Content ID


To meet goals, China will be ‘ramping up’ U.S. ag purchases, says Perdue

Soybeans would account for most of the increase in sales to China, with pork and cotton sales also rising.

Agriculture Secretary Sonny Perdue said he believes China will meet the goals of the Phase One trade agreement, although the USDA’s new estimate of sales — $14 billion this fiscal year — is only one third of the target. “We believe those numbers will be surpassed,” Perdue said Thursday at the USDA’s annual Ag Outlook Forum.

Phase One obliges China to buy $40 billion worth of U.S. food, agricultural, and seafood products this year and in 2021.

READ MORE: USDA raises export forecast for China by $4 billion

When asked about the disparity between the USDA estimate and the terms of the trade deal, Perdue told reporters that he expects purchases to “start … ramping up in the spring.” No large grain sales have been announced since the agreement, which de-escalated the Sino-U.S. trade war, was signed on January 15.

Drawing on published descriptions of the agreement, USDA economists estimated ag exports of $14 billion to China this fiscal year, up $3 billion from a November forecast, made before the agreement was signed. In a quarterly report released in conjunction with the Outlook Forum, the USDA estimated worldwide ag sales of $139.5 billion this year, up $500 million from its previous forecast and $4 billion higher than in fiscal 2019.

“Nearly all of that projected increase [is] due to higher projected exports to China,” said USDA Chief Economist Rob Johansson in a speech that opened the Outlook Forum.

Soybeans would account for most of the increase in sales to China, with pork and cotton sales also rising. China is the world’s largest importer of soybeans and cotton and the world’s leading pork consumer.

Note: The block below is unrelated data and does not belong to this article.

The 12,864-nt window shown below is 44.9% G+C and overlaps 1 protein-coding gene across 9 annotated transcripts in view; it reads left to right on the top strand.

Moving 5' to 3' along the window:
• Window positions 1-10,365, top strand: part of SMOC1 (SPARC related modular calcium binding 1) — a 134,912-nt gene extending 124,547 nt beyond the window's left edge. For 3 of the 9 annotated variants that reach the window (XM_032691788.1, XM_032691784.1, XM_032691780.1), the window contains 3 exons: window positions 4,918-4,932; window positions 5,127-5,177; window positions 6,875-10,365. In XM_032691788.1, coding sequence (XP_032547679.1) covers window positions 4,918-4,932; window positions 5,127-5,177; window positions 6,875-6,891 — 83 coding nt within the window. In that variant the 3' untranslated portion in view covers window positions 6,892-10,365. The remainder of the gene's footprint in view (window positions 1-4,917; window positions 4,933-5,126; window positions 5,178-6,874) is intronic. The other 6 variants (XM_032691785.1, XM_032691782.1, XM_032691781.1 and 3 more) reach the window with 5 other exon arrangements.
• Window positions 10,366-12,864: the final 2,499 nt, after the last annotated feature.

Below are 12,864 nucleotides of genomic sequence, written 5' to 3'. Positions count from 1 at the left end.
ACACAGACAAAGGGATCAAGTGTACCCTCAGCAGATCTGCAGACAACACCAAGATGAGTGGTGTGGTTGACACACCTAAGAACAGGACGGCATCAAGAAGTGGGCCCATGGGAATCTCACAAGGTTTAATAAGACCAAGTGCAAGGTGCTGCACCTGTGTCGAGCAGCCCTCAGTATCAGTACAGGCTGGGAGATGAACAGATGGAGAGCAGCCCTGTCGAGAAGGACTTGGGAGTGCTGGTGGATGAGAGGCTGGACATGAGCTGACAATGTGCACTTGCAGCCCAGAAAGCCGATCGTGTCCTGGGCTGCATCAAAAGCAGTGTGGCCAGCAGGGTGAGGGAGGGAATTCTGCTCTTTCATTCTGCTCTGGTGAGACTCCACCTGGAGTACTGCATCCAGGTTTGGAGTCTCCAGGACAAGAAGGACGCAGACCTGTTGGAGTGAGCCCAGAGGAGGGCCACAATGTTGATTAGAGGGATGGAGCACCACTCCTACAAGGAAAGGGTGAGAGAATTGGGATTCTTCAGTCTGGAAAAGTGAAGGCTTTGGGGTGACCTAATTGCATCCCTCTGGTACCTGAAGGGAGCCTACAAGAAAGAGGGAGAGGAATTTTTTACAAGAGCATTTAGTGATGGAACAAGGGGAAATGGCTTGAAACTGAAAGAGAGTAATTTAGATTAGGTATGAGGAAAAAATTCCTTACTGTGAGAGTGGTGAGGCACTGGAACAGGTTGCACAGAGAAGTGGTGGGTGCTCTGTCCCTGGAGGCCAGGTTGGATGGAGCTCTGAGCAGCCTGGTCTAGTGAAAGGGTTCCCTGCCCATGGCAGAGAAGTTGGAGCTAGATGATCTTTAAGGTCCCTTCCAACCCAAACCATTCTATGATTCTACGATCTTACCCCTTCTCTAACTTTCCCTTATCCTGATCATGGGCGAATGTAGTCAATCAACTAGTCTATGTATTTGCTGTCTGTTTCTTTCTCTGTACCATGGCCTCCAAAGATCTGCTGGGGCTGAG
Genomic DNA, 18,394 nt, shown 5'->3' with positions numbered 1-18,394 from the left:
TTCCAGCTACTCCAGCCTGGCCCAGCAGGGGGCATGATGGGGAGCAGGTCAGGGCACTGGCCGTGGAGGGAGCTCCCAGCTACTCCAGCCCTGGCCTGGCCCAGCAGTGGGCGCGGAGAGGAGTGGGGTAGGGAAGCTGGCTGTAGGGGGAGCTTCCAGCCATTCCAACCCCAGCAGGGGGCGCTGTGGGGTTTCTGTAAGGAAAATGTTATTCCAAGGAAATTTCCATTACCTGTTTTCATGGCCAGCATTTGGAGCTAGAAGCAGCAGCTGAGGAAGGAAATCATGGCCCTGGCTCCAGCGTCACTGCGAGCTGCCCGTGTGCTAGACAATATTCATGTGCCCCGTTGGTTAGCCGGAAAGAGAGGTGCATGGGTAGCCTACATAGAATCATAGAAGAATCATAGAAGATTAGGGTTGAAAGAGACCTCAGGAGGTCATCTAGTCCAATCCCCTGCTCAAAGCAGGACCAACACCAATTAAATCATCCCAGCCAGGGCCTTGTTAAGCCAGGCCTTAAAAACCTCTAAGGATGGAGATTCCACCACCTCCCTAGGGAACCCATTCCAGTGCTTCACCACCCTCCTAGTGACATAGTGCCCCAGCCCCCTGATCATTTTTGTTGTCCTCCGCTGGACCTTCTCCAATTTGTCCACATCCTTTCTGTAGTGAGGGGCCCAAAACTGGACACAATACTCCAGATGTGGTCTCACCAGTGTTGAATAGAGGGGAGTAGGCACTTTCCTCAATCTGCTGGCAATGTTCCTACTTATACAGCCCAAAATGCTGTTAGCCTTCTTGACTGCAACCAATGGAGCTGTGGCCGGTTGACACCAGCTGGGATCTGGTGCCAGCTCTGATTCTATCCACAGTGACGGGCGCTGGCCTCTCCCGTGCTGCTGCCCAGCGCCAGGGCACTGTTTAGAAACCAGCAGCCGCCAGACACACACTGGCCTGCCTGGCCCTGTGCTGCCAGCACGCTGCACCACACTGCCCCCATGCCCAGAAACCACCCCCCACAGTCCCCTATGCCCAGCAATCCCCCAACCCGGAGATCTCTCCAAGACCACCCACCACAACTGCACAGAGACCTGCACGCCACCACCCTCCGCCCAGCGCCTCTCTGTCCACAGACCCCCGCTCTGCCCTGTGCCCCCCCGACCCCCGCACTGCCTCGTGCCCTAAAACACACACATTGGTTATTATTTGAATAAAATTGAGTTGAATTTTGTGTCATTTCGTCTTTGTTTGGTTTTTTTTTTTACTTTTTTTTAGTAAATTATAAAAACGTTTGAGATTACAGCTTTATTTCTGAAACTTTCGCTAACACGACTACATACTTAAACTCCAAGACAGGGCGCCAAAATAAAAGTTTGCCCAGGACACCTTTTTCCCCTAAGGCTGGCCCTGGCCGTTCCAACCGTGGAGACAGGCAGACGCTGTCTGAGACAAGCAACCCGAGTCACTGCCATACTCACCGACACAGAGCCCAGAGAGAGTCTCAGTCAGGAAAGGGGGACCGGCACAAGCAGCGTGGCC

“The current outlook for exports to China is tempered by significant uncertainties surrounding the COVID-19 outbreak, which may affect the timing of China’s purchases under the Phase One Agreement during the calendar year,” said the export report.

China has not asked for a delay or for flexibility in meeting the Phase One goals, said Michael Ward, senior U.S. agricultural attache in Beijing, during a panel discussion.

Jason Grant, an associate professor at Virginia Tech, said it was still possible for China to meet its commitments. It could satisfy half of the $40 billion target with larger imports of six commodities, including soybeans, corn, wheat, pork, and beef, he said, before categories such as seafood are considered.

“I’d call that a conservative estimate,” said Grant, considering that Australia, ordinarily a strong competitor for sales to China, harvested its smallest wheat crop in 12 years.

The USDA has cautioned that the $40 billion target is based on the calendar year but its export forecasts follow the fiscal year. Chinese purchases, it said, could appear in multiple fiscal years. Further, the USDA’s definition of ag exports does not include all the products included in the Phase One agreement.

To meet the targets, “China will have to be in the market more often and perhaps counter-seasonally than we have typically seen,” said Grant.

U.S.-China trade has been further disrupted by the effects of the African swine fever epidemic that devastated China’s hog farms, reducing demand for livestock feed while boosting the appetite for imported meats, and the ongoing outbreak of the Wuhan coronavirus, said Ward.

“The bottom line is, China must take whatever steps necessary to meet its purchase commitments,” he said.

Before the Sino-U.S. trade war, China was the largest customer for U.S. ag exports, with purchases of about $21 billion a year. The forecast of $14 billion in sales is “a LONG way from Phase One targets,” said think tank economist Joe Glauber, Johansson’s predecessor at the USDA. He later said, “You will have to have a heck of a fall to hit $36b [billion] for calendar 2020.”

The USDA projects plantings this year of 94 million acres of corn, 85 million acres of soybeans, 45 million acres of wheat, 12.5 million acres of upland cotton, and 3.1 million acres of rice. The soy, cotton, and rice figures are higher than previous USDA projections, while the corn figure is 500,000 acres lower.

READ MORE: Soy mania among U.S. farmers a risk, even if China makes large purchases

Soybean prices will rise modestly for this year’s crop, said Johansson, “under the expectation of a return to normal trade with our major trading partners.”

The USDA projects record meat and dairy production this year.

The quarterly Outlook for U.S. Agricultural Trade is available here.

Produced with FERN, non-profit reporting on food, agriculture, and environmental health.
Read more about

Talk in Marketing